{“matchId”:”5″,

“teamA”:”COLOMBIA”,

“teamB”:”GREECE”

},

{

“matchId”:”6″,

“teamA”:”URUGUAY”,

“teamB”:”COSTA RICA”

},

{

“matchId”:”7″,

“teamA”:”ENGLAND”,

“teamB”:”ITALY”

},

{

“matchId”:”8″,

“teamA”:”IVORY COAST”,

“teamB”:”JAPAN”

},

{

“matchId”:”9″,

“teamA”:”SWITZERLAND”,

“teamB”:”ECUADOR”},

{

“matchId”:”10″,

“teamA”:”FRANCE”,

“teamB”:”HONDURAS”

},

{

“matchId”:”11″,

“teamA”:”ARGENTINA”,

“teamB”:”BOSNIA”

},

{

“matchId”:”12″,

“teamA”:”GERMANY”,

“teamB”:”PORTUGAL”

},

{

“matchId”:”13″,

“teamA”:”IRAN”,

“teamB”:”NIGERIA”

},

{

“matchId”:”14″,

“teamA”:”GHANA”,

“teamB”:”USA”},

{

“matchId”:”15″,

“teamA”:”BELGIUM”,

“teamB”:”ALGERIA”

},

{

“matchId”:”16″,

“teamA”:”BRAZIL”,

“teamB”:”MEXICO”

},

{

“matchId”:”17″,

“teamA”:”RUSSIA”,

“teamB”:”SOUTH KOREA”

},

{

“matchId”:”18″,

“teamA”:”AUSTRALIA”,

“teamB”:”NETHERLANDS”

},

{

“matchId”:”19″,

“teamA”:”SPAIN”,

“teamB”:”CHILE”

},

{

“matchId”:”20″,

“teamA”:”CAMEROON”,

“teamB”:”CROATIA”

},

{

“matchId”:”21″,

“teamA”:”COLOMBIA”,

“teamB”:”IVORY COAST”

},

{“matchId”:”22″,

“teamA”:”URUGUAY”,

“teamB”:”ENGLAND”

},

{

“matchId”:”23″,

“teamA”:”JAPAN”,

“teamB”:”GREECE”

},

{

“matchId”:”24″,

“teamA”:”ITALY”,

“teamB”:”COSTA RICA”

},

{

“matchId”:”25″,

“teamA”:”SWITZERLAND”,

“teamB”:”FRANCE”

},

{

“matchId”:”26″,

“teamA”:”HONDURAS”,

“teamB”:”ECUADOR”

},

{

“matchId”:”27″,

“teamA”:”ARGENTINA”,

“teamB”:”IRAN”

},

{

“matchId”:”28″,

“teamA”:”GERMANY”,

“teamB”:”GHANA”

},

{

“matchId”:”29″,

“teamA”:”NIGERIA”,

“teamB”:”BOSNIA”

},

{

“matchId”:”30″,

“teamA”:”BELGIUM”,

“teamB”:”RUSSIA”

},

{

“matchId”:”31″,

“teamA”:”SOUTH KOREA”,

“teamB”:”ALGERIA”

},

{

“matchId”:”32″,

“teamA”:”USA”,

“teamB”:”PORTUGAL”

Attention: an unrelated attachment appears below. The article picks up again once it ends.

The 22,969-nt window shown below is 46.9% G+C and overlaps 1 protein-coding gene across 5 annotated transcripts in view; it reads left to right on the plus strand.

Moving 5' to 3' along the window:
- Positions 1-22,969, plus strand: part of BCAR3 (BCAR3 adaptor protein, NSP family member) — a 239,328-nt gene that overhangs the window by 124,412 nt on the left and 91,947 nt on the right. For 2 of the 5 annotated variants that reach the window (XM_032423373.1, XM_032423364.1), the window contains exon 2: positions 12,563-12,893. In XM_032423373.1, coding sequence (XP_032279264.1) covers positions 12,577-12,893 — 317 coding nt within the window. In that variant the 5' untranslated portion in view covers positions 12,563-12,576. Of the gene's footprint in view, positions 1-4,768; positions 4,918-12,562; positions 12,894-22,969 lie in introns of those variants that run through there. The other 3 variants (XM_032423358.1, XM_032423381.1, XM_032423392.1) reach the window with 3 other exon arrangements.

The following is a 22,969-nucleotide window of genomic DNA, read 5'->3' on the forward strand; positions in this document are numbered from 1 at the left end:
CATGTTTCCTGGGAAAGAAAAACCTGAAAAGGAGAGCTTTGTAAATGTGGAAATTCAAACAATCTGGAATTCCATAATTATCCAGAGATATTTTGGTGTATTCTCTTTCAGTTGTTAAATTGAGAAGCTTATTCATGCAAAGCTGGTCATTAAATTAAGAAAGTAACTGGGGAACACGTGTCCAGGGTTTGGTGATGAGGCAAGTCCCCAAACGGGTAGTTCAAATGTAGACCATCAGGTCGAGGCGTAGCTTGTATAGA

}

]

}

This confirms that the data has been assigned to the URL. Now is the time to Parse the data in JSON format. To do this, we will show you the way by creating an android application.

 

Step 01: Start “Eclipse” and start a new project.

Step 02: Make default activity name and layout file as MainActivity.java and activity_main.xml, respectively.

 

 

 


android json example

 

 

 

Step 02-a: Extend the MainActivity.java to add ListActivity.

 

 

 

android json example

 

 

 

Step 02-b: Add the URL.

 

 

 


android json example

 

 

 

Step 02-c: Use the required tag to Parse the data.

 

 

 


android json example

 

 

 

Step 02-d: Store the information using JSONArray and ArrayList.

Step 02-e: To communicate with the server, create the asynctask class.

 

 

 


android json example

 

 

 

Step 02-e-i: Introduce protected void using onPreEsecute().

Step 02-e-ii: Call the makeServicecall function using ServiceHandler and receive it in string(json).

Step 02-e-iii: Store the array fixture in JSON Array using the following code.

 

 

 


android json example

 

 

 

Step 02-e-iv: Parse the match, Team A, and Team B data. Using a hashmap for each node and following code, add the child nodes to the matchfixture ArrayList.

 

 

 


android json example

 

 

 

Step 02-e-v: After creating a SimpleAdapter, use it as a ListAdapter.

 

 

 


android json example

 

 

 

Step 02-e-vi: Finally, use the GetFixture command to fetch the data.

 

 

 


android json example